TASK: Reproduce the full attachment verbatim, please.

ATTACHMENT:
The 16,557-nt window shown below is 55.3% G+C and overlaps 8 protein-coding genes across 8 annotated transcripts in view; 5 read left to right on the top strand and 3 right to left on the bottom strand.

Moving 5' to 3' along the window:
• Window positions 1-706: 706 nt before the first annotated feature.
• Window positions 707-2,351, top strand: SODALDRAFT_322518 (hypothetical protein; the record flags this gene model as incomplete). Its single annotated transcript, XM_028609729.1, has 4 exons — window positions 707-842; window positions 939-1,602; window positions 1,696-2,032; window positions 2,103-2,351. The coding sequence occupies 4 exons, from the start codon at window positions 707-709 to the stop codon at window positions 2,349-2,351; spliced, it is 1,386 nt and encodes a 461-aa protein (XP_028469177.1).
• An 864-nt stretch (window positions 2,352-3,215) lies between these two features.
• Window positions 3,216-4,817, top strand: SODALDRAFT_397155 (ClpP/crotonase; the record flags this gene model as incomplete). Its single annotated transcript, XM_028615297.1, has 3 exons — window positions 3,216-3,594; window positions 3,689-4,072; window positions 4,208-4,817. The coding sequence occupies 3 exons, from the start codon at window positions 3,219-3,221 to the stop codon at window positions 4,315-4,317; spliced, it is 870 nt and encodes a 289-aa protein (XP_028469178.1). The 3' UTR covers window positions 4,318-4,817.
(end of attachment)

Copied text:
The 16,557-nt window shown below is 55.3% G+C and overlaps 8 protein-coding genes across 8 annotated transcripts in view; 5 read left to right on the top strand and 3 right to left on the bottom strand.

Moving 5' to 3' along the window:
• Window positions 1-706: 706 nt before the first annotated feature.
• Window positions 707-2,351, top strand: SODALDRAFT_322518 (hypothetical protein; the record flags this gene model as incomplete). Its single annotated transcript, XM_028609729.1, has 4 exons — window positions 707-842; window positions 939-1,602; window positions 1,696-2,032; window positions 2,103-2,351. The coding sequence occupies 4 exons, from the start codon at window positions 707-709 to the stop codon at window positions 2,349-2,351; spliced, it is 1,386 nt and encodes a 461-aa protein (XP_028469177.1).
• An 864-nt stretch (window positions 2,352-3,215) lies between these two features.
• Window positions 3,216-4,817, top strand: SODALDRAFT_397155 (ClpP/crotonase; the record flags this gene model as incomplete). Its single annotated transcript, XM_028615297.1, has 3 exons — window positions 3,216-3,594; window positions 3,689-4,072; window positions 4,208-4,817. The coding sequence occupies 3 exons, from the start codon at window positions 3,219-3,221 to the stop codon at window positions 4,315-4,317; spliced, it is 870 nt and encodes a 289-aa protein (XP_028469178.1). The 3' UTR covers window positions 4,318-4,817.